Cuttington University over the weekend had not only the regular and normal convocation ceremonies but also people in advanced ages to celebrate upon their completion of studies and all other requirements necessary to grant them a degree, each.
The most advanced in age among the over 300 graduates was Lorpue Gayflor Jaiway, a sixty-four (64) year-old who never gave up on her dream to become a degree holder through hard work.
In an interview with the Daily Observer, Mrs. Jaiway narrated how she began her University education at Cuttington in 1989 but could not continue due to the civil war, which began on December 24th of that year.
“Some of us did not know anything about a full-scale civil war. Therefore, we made so much fun about it. In fact, when we heard the name Taylor, we were happy and wished that he and his men should reach us sooner and help sew our torn-up clothes. Yes, we didn’t know what it meant but in early 1990, we came to realize that what we wished for was indeed something terrible,” she explained.
Mrs. Jaiway, who attended the Gboveh Central School in Gbarnga in 1974, narrated how she met her husband, Mr. Adama Jaiway and the role he played in her life all through the years.
“At Gboveh High, I met my husband and we have been together, standing side by side all through the years and we are still standing firm and united,” she said. “We began having our children and, as God did it for us, we have two sons and a daughter, all graduates of Cuttington University and now working and earning their own money.”
Mrs. Jaiway, the eldest member of Cuttington’s 2019-2020 graduating class, said she let go of furthering her education in order to work alongside her husband to educate their children.
“During the war, we ran to the bushes whenever there was war in our place, and when there was a ceasefire, we came back and opened classes for our children to receive education through us,” Mrs. Jaiway said.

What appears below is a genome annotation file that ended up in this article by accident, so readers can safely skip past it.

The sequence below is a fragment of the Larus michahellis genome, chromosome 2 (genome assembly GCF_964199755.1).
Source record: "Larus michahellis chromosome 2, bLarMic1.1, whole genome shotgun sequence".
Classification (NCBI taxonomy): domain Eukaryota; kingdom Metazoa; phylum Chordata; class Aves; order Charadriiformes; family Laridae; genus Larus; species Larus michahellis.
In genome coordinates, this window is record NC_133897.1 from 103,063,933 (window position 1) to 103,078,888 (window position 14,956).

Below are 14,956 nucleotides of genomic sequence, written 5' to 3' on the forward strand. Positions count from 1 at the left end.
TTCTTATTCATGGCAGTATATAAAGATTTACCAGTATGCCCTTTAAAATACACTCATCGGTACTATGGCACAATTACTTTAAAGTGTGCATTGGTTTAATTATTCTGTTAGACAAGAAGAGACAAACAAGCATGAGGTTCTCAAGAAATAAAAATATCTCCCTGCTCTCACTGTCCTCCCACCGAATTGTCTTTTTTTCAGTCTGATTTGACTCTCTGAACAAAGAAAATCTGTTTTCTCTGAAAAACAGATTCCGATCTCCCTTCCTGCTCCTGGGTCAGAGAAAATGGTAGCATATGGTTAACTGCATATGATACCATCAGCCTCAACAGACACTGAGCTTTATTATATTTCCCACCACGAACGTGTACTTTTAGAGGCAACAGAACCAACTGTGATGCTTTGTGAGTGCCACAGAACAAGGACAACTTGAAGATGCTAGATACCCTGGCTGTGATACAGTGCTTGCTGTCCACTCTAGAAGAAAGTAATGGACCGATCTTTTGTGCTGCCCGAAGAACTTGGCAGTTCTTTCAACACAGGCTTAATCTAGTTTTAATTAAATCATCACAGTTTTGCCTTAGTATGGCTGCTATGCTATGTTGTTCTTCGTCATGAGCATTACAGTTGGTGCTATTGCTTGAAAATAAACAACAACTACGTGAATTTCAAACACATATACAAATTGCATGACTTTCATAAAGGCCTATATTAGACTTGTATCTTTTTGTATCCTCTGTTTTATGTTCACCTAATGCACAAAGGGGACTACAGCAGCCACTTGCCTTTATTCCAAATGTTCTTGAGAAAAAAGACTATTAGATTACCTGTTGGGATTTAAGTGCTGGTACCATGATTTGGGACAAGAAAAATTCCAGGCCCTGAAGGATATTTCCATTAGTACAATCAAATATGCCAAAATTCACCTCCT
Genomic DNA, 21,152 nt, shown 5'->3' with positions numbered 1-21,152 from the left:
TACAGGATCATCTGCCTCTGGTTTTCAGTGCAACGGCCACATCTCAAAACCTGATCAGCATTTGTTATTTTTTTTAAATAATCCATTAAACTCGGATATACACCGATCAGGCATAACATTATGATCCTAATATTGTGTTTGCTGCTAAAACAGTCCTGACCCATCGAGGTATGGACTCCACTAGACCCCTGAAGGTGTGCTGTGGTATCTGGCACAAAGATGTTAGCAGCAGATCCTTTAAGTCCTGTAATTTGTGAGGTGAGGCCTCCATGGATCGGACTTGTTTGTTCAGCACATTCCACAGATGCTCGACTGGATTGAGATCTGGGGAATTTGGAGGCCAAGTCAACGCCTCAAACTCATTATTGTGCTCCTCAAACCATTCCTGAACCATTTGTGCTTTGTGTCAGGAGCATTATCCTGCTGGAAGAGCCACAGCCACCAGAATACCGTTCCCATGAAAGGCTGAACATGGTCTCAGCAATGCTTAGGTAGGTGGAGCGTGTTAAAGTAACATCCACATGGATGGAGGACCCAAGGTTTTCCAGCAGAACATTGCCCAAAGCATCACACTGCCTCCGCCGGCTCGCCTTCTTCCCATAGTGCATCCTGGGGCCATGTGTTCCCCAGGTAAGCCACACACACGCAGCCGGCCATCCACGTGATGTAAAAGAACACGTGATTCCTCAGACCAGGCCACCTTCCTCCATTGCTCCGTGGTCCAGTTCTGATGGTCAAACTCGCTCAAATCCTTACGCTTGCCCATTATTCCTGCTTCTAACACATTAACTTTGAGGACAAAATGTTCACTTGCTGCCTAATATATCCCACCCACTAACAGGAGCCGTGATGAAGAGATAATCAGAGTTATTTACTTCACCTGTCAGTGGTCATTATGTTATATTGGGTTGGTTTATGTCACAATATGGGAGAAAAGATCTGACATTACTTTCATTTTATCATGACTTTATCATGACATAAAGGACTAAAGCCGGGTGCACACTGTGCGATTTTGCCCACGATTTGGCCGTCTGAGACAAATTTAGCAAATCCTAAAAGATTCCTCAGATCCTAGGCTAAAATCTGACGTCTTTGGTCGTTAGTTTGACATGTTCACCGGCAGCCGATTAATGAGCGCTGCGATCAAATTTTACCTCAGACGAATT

She disclosed that she initially had no plan of becoming a teacher, especially since many who are teachers end up dying poor. However, she later had a change of mind and embraced the profession.
“I sat entrance at the Tubman National Institute of Medical Arts (TNIMA) and I made a pass. I wanted to become a nurse but I could not because I would get uneasy at the sight of human blood. In fact, the first day we were taken to the laboratory and had the chance to see surgery conducted on patients, that ended my dream of becoming a nurse immediately. So, I returned to Bong and enrolled at Cuttington in 1989 to study education,” Mrs. Jaiway narrated.
She also declared that her life would not end in the state of poverty, even if she remains a teacher until her retirement.
“I have not only prayed but worked hard over the years that God should change the living condition of my family. My parents were illiterate and poor. I am aware of that story and as such, I have stood my ground alongside my husband to change the narrative.
“This is why we are proud that one of our sons studied Agriculture at Cuttington and is now working. His sister, the last child, works at Phebe Hospital’s eye clinic and she is married to Rev. Dr. Kenety Gee, a well learned and respected man of God,” Madam Jaiway said.
Mrs. Jaiway, who is currently a principal at the Lutheran Church elementary and Junior high school in Suakoko, said she did not return to Cuttington campus as a student until 2015 when she decided to continue her studies.
“I was, on many occasions bothered by my fellow students of my children’s ages or even younger than I should have stayed at home and forget about pursuing a degree but I told them each time that my age did not matter and that I was determined to go through the storm, knowing that one day it would be over as it is now today,” she said with a smile on her face.
The sexagenarian (someone in his or her sixties) boasted that she even scored better grades than most of her younger classmates who teased her on campus.
“I am so happy today that I have gotten my degree in education after carefully and properly learning pedagogy and the methodology of the teaching career. Now, I can better lead my 28 staff as principal and come up with better results,” she promised.
Madam Jaiway said her next goal is to acquire her Master’s degree in education. Mrs. Girly N. Reeves Cooker, 55, a mother of four, as well as Madam Miatta J. Kerkulah, 50, were fellow graduates with Mrs. Jaiway. They too had their own tough times but said giving up was never an option.
Adama Jaiway, Lorpue’s husband, said he was happy he has a family of academically accomplished people.
“I too studied education and also General Agriculture at Cuttington. Knowing the value of education and how our parents were illiterate and poor, I thought that the best way out was for us to do our best and acquire quality education,” Jaiway told the Daily Observer.
He said he is thankful to God that his children listened to him and his wife and learned.
“They paid the tuition and other fees for their mother. I am so proud of them and I am grateful to God for that,” he said as he concluded the interview with the Daily Observer.
Meanwhile, the youngest of Cuttington’s 2019-2020 class was Chris S. Gbozuah. Chris, twenty (20) years, graduated Magna Cum Laude in Biology.